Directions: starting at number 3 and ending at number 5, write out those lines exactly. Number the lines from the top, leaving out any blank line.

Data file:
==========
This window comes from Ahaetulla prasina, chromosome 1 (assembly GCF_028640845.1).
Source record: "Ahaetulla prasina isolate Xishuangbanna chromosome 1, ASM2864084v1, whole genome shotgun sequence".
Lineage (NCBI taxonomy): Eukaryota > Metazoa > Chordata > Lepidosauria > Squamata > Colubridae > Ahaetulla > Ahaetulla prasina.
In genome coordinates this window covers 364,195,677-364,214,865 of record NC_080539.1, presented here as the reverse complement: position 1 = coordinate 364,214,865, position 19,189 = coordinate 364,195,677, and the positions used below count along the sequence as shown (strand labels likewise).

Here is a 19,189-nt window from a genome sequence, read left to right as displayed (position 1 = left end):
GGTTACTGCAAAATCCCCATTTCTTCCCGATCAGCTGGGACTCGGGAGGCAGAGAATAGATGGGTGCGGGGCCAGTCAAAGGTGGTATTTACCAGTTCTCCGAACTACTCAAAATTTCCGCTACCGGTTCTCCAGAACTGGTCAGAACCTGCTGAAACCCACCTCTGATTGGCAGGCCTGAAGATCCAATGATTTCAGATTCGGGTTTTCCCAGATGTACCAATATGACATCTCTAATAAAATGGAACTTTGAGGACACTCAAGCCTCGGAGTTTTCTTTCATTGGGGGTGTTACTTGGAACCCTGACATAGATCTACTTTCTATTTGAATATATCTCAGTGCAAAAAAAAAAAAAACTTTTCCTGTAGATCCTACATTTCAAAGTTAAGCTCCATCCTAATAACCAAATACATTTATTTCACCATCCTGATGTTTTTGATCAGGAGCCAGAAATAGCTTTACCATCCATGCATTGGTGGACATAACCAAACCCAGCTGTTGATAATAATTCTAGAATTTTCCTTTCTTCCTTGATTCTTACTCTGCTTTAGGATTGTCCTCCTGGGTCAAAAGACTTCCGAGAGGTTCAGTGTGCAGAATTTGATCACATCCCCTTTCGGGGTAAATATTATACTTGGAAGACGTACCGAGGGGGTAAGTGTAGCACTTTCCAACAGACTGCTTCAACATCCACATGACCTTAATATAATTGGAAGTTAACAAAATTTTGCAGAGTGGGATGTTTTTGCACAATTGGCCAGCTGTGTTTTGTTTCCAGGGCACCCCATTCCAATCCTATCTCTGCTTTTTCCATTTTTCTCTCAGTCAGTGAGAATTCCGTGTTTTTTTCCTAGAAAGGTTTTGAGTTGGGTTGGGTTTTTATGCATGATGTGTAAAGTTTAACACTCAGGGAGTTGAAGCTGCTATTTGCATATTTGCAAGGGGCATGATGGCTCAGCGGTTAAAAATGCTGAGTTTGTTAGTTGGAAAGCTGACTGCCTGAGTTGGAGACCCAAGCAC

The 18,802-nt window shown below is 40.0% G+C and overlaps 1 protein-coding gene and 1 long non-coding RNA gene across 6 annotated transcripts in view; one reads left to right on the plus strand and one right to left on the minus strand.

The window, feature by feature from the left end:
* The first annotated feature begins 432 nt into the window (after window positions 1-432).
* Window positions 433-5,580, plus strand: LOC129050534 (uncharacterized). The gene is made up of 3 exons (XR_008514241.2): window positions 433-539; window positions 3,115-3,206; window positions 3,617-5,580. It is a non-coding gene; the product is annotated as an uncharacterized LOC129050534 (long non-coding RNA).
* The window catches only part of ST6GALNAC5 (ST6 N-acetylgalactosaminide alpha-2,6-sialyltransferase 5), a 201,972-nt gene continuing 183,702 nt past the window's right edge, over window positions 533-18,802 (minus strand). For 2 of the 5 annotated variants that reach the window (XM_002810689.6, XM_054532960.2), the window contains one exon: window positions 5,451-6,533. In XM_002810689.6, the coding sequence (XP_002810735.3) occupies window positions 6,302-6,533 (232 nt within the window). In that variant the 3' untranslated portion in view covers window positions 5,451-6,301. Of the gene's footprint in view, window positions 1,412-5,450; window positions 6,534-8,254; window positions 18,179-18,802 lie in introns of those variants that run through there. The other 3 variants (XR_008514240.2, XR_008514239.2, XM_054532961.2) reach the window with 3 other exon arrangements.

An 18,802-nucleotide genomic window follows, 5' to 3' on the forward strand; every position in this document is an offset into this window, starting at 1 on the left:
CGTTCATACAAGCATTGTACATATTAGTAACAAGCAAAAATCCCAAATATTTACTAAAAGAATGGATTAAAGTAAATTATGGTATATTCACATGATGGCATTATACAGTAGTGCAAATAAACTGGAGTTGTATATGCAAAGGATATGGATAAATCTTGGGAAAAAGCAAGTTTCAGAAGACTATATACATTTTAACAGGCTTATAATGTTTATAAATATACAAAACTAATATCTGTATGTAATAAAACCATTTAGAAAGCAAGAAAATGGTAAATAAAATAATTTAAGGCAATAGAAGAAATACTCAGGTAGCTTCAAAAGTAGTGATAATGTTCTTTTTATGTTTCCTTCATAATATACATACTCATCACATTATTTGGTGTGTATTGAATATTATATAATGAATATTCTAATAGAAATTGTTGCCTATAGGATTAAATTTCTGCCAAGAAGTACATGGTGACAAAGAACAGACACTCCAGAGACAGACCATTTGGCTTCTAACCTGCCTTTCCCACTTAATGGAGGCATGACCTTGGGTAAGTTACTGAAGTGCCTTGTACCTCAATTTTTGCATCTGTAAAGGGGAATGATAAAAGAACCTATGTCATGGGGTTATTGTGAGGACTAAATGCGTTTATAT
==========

Lineage (NCBI taxonomy): Eukaryota > Metazoa > Chordata > Lepidosauria > Squamata > Colubridae > Ahaetulla > Ahaetulla prasina.
In genome coordinates this window covers 364,195,677-364,214,865 of record NC_080539.1, presented here as the reverse complement: position 1 = coordinate 364,214,865, position 19,189 = coordinate 364,195,677, and the positions used below count along the sequence as shown (strand labels likewise).

Here is a 19,189-nt window from a genome sequence, read left to right as displayed (position 1 = left end):